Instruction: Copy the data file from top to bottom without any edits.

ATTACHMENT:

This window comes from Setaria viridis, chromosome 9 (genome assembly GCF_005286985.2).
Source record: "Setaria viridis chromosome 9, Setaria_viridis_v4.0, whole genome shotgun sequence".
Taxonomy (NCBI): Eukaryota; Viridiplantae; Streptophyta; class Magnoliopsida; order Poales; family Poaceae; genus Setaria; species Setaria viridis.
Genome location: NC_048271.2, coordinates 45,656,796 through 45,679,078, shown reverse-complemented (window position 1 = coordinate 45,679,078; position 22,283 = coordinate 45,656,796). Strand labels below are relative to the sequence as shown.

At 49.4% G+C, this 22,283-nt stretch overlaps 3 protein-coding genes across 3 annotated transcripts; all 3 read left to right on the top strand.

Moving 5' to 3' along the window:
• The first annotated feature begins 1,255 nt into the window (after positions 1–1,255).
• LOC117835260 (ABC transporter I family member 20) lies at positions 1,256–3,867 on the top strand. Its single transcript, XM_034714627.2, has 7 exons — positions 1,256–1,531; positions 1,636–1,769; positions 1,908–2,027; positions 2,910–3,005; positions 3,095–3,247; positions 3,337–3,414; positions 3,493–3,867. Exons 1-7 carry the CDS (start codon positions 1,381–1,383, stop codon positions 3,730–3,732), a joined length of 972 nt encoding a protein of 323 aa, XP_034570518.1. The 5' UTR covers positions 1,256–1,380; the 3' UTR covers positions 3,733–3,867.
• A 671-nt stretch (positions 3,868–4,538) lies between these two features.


This window comes from Setaria viridis, chromosome 9 (genome assembly GCF_005286985.2).
Source record: "Setaria viridis chromosome 9, Setaria_viridis_v4.0, whole genome shotgun sequence".
Taxonomy (NCBI): Eukaryota; Viridiplantae; Streptophyta; class Magnoliopsida; order Poales; family Poaceae; genus Setaria; species Setaria viridis.
Genome location: NC_048271.2, coordinates 45,656,796 through 45,679,078, shown reverse-complemented (window position 1 = coordinate 45,679,078; position 22,283 = coordinate 45,656,796). Strand labels below are relative to the sequence as shown.

At 49.4% G+C, this 22,283-nt stretch overlaps 3 protein-coding genes across 3 annotated transcripts; all 3 read left to right on the top strand.

Moving 5' to 3' along the window:
• The first annotated feature begins 1,255 nt into the window (after positions 1–1,255).
• LOC117835260 (ABC transporter I family member 20) lies at positions 1,256–3,867 on the top strand. Its single transcript, XM_034714627.2, has 7 exons — positions 1,256–1,531; positions 1,636–1,769; positions 1,908–2,027; positions 2,910–3,005; positions 3,095–3,247; positions 3,337–3,414; positions 3,493–3,867. Exons 1-7 carry the CDS (start codon positions 1,381–1,383, stop codon positions 3,730–3,732), a joined length of 972 nt encoding a protein of 323 aa, XP_034570518.1. The 5' UTR covers positions 1,256–1,380; the 3' UTR covers positions 3,733–3,867.
• A 671-nt stretch (positions 3,868–4,538) lies between these two features.